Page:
And, of course, the number one way to do that is to have an awesome idea that's awesomely written and wows the agent with the sheer awesomeness of it. But even good manuscripts can sometimes get lost in the slush pile. So how do you stand out?
Amazingly enough--one major way is what I'm doing right now: Rambling! Blogging!
Every agent panel I attended and every agent I met had the same message: have as big of an online presence as you can. Blogs, Twitter, Facebook--whatever means you choose to accomplish your end--doesn't matter to them. But make sure you have something they can find when they google you.
Well, because once you're published--no matter how great your book is, or how amazing your agent is--at the end of the day, 75-85% of your marketing will be up to you. And before you call shenanigans about the injustice of that, stop and think about it. Who could possibly be MORE excited about your book than you? So really, who better to promote it to the masses?
So agents are looking at potential clients hoping to see some sense of marketing savvy. They are hugely--no, really--HUGELY impressed by writers with successful blogs. And when I say successful, that doesn't mean thousands of followers--though I'm sure that does impress them. Honestly, they were pretty impressed when I told them I had a little over 300 (thanks again guys--you made me look good!) and many of them said they were impressed by blogs with 100 followers. So you don't have to get down on yourself if you're not one of the big bloggers with hundreds and hundreds and hundreds of followers. A modest following counts for way more than you realize.
But, sadly, there is more to it than just having a blog with little pictures in your sidebar. There is a way to blog badly--and blogging badly can be worse for your career than not blogging at all. So here's what they said they don't want to see:
-shameless self promotion
-huge excerpts from your WIPs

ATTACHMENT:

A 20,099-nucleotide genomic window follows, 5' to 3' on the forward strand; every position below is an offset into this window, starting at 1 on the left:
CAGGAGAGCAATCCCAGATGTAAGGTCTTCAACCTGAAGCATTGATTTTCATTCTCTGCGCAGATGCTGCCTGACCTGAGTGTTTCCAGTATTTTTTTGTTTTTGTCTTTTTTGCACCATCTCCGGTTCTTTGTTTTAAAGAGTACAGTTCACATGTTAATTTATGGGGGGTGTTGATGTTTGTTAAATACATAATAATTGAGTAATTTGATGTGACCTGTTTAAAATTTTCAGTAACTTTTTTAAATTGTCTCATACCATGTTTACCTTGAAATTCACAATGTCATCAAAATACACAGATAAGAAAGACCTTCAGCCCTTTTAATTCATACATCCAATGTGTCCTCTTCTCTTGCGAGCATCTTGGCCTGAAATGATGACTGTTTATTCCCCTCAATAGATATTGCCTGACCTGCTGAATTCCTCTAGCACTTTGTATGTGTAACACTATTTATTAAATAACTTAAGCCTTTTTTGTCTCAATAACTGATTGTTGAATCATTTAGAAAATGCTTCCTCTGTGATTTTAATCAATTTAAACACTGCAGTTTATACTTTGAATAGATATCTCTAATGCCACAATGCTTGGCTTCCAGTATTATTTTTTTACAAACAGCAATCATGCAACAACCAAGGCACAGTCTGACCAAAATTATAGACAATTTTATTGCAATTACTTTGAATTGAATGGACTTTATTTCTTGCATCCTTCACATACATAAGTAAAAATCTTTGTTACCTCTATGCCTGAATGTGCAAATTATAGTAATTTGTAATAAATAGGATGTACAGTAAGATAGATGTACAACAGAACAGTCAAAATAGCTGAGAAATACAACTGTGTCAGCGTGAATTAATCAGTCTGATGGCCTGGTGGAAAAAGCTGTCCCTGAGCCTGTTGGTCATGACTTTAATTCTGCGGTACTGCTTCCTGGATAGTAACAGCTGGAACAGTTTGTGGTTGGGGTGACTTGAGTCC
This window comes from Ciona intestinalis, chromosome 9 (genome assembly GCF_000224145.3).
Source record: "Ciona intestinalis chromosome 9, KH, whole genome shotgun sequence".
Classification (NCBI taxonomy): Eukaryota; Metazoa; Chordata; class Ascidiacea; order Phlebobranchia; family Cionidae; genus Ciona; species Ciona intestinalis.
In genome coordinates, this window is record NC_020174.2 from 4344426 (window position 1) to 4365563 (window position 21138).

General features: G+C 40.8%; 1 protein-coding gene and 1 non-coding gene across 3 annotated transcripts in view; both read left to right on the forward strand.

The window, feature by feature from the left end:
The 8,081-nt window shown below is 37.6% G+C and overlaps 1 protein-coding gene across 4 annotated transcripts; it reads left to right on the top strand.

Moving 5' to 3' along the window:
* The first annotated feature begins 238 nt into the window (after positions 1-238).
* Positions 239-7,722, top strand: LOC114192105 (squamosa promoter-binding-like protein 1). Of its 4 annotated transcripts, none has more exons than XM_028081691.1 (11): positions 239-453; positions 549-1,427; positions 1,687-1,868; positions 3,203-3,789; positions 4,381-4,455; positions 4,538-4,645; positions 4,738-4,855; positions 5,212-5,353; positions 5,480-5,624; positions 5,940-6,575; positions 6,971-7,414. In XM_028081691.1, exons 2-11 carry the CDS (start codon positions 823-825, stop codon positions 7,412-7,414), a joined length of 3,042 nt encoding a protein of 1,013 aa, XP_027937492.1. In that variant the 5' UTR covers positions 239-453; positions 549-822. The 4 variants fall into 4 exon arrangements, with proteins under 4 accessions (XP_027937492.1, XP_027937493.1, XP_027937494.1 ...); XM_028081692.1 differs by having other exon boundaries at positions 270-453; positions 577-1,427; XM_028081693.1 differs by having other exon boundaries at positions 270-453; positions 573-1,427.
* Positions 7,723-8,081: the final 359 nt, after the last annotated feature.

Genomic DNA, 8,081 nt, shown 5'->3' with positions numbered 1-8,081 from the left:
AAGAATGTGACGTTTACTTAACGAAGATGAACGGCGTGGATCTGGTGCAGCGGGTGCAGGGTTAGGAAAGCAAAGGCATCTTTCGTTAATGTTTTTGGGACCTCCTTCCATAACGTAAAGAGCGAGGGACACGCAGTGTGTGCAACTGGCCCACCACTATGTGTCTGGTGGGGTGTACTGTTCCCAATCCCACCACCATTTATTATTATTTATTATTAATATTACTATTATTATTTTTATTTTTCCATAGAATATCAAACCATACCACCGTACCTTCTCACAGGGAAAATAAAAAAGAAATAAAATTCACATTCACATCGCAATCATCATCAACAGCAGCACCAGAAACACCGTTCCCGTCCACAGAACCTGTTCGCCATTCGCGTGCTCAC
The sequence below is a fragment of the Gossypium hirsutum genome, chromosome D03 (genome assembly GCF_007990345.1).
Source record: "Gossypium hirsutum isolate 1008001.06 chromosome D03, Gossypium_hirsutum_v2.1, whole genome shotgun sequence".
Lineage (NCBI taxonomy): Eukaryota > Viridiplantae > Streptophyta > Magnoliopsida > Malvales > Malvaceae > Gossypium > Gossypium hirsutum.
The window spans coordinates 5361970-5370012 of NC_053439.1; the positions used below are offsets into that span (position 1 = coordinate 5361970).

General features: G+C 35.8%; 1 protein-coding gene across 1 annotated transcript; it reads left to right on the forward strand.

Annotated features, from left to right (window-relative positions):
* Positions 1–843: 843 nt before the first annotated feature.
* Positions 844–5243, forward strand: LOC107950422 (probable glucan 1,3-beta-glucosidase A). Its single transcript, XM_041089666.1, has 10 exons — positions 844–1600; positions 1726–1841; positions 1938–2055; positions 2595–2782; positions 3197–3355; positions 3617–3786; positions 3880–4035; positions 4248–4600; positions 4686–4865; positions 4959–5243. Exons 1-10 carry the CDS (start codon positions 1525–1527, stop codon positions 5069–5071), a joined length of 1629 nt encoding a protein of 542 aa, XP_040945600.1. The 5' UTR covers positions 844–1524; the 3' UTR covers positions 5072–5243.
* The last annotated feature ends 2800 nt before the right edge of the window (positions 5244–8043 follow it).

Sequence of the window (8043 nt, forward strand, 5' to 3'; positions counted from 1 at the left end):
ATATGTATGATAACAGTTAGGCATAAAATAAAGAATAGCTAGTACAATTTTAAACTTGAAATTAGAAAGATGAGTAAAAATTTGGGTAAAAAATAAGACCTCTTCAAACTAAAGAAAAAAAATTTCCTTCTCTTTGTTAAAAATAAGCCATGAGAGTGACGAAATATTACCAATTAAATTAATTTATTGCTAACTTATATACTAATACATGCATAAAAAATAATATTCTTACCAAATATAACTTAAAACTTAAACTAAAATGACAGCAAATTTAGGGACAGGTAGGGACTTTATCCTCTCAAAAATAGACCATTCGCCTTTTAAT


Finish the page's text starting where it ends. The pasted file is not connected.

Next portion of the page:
They gave detailed reasons for why they don't want to see those things...but I think it's fairly self explanatory, so I'll leave it at that and if you have any questions or want more information let me know in the comments or drop me an email. I'd rather use the rest of this post to focus on what's much more important: what they DO want to see!
They want to see enthusiasm--not just for your own project, but for writing, books, authors--anything that helps build up the publishing industry. Because, let's face it, we're all fighting to keep this industry alive. So if our blog posts get people to want to read books (or, even better, to want to BUY books)--well, everyone wins. Plus, what better way can you show them that you know how to market your own book than by marketing someone else's book?
They also want to see a sense of networking. Author interviews are a great way to do that, but if you're not quite sure how to arrange those, they also said they love guest blogs. Can you connect with another blogger and have them write a guest post? Can you provide a guest post for someone else? Remember, the blogosphere is a HUGE place, filled with tons of people fighting the same battle to get published as you are. Why not take advantage of that and find ways to team up? Shoot, even a blog war is a way of networking--though it's not for the faint of heart. (*shudders at the thought of Frankie's next dare*)
Basically, their biggest suggestion was to have fun with it. This is all part of our dream--so none of it should be torture (well...outlining will ALWAYS be torture for me--but that's beside the point.) And the more fun you have, the more interesting you'll seem, and the more interesting you seem, the more agents want to know about you. Trust me, if you have a great book and a fun, exciting web presence send them your query--they want to meet you.
And in case you don't believe me, I can give you a real life example. Of course Shiver is an amazing book and Maggie Stiefvater is an incredibly talented writer and I doubt she would've had any trouble finding an agent to rep her. But Laura Rennert told me at the conference that one of the big things that impressed her about Maggie's query was this sentence
"My humorous art and writing blog is pretty well-read -- it had about 60,000 hits in 2007."
(And, in case you're curious, Maggie has her entire query posted on her blog if you want to check it out)
So it does work. They do pay attention. And the best part is--this is something we have complete control over. Nothing can stop us from building up our blogs as big as we want them to be. So with that in mind, I have a question: Is there anything--within reason--that you wish I did more of on my blog? Since I know some of you are evil (*coughs* Frankie *coughs* Simon *coughs*) I make no promises that I will oblige your requests. But I'm open to suggestions. And if nothing else, I'd love some feedback on how you think I'm doing. So if you have a second please, leave me a comment. I would love to read them.
Hope you enjoyed and have a great weekend everyone!
And stop by on Monday, for my next contest--an awesome signed picture book this time!